I recognize something of myself in your last post here, Matt, though I have never gotten quite to the point you've reached.
For whatever reason, the venting of your raw feelings about your marriage and your household seem to have hardened into Policy, and the more people try to help you, try to give you some perspective, try to give you a chance to slow down and think critically about your reaction, the more you get your back up about the essential rightness of the Policy.
I've had my back up like that, before. Sometimes it's because of a conflict with my wife, sometimes because of an online forum thread gone horribly wrong. I reach a point at which I say, "I've made up my mind, and I cannot bend!"
Sometimes, then, I feel calm and sure of myself. But, really, it's not the calm that comes with genuine peace, with a true resolution of conflict. It's the calm of dogmatic insistence on the one true idea, the calm of detente, of mutually assured destruction.
Usually, in such circumstances, there's a kind of minority report in my head, a nagging doubt about the one true idea, or about the wisdom of my position.
I find myself on the barricades, and what one does when one finds oneself on barricades is to defend the barricades to the last breath. But, I wonder, how did I get on just these barricades? Did I choose them, or did I just stumble onto them by some odd circumstance? Are these barricades worth defending? Is defending these barricades worth sacrificing my marriage, my children's security and happiness, even my own happiness . . . or my own life?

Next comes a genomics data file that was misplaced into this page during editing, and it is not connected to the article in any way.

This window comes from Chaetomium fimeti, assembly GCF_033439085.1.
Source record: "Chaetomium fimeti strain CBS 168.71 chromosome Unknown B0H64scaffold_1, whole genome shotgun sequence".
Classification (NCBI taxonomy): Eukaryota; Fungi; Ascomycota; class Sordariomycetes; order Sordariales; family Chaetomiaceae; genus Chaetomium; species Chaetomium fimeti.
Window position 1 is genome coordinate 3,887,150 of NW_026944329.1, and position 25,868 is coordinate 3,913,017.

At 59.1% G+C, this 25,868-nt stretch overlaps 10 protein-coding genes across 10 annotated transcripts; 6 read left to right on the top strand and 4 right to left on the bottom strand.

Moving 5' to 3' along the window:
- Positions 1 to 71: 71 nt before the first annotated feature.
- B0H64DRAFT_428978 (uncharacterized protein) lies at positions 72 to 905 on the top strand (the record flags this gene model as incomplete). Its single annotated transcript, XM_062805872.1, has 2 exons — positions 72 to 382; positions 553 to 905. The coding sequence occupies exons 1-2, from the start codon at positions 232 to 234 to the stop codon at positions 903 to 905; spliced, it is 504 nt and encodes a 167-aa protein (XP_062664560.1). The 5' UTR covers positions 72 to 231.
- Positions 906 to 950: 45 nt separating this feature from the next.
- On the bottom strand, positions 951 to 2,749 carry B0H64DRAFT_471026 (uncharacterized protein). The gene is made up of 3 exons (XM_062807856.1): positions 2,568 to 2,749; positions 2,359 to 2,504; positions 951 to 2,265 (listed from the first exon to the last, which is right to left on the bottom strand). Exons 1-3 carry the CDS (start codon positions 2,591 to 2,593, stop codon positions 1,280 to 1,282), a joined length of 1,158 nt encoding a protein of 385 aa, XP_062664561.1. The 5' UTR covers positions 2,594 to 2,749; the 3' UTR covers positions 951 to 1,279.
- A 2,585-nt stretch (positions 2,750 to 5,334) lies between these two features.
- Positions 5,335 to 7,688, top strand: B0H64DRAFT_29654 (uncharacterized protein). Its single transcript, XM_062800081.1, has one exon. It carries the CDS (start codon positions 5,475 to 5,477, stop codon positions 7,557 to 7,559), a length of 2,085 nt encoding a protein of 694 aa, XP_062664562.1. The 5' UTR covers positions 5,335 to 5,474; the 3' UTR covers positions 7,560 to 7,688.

If I listen to that voice, I sometimes experience something extraordinary: What seemed to be the most important battle of my life, the Last Stand, the Big One turns out to be a small pile of furniture I've thrown out onto some anonymous street somewhere.
I don't want to downplay the importance or the seriousness of your situation, or of your feelings about it. I only mean to suggest that the intransigent position you've taken, defending the Last Barricade, seems on its face unlikely to do you or anyone else any good, in the long term.
There is no shame in backing down from the barricade. Doing so does not mean you have to slink back and meekly accept the status quo ante. This is not an all-or-nothing situation; you are not faced by a simple either-or choice.
I only suggest, as one who has abandoned more than one barricade, that maybe you should listen to your doubts about the Policy, look carefully at the furniture you've piled up in the street, and consider that there might be a better way to get what you need without hurting people you care about or losing relationships that are important to you.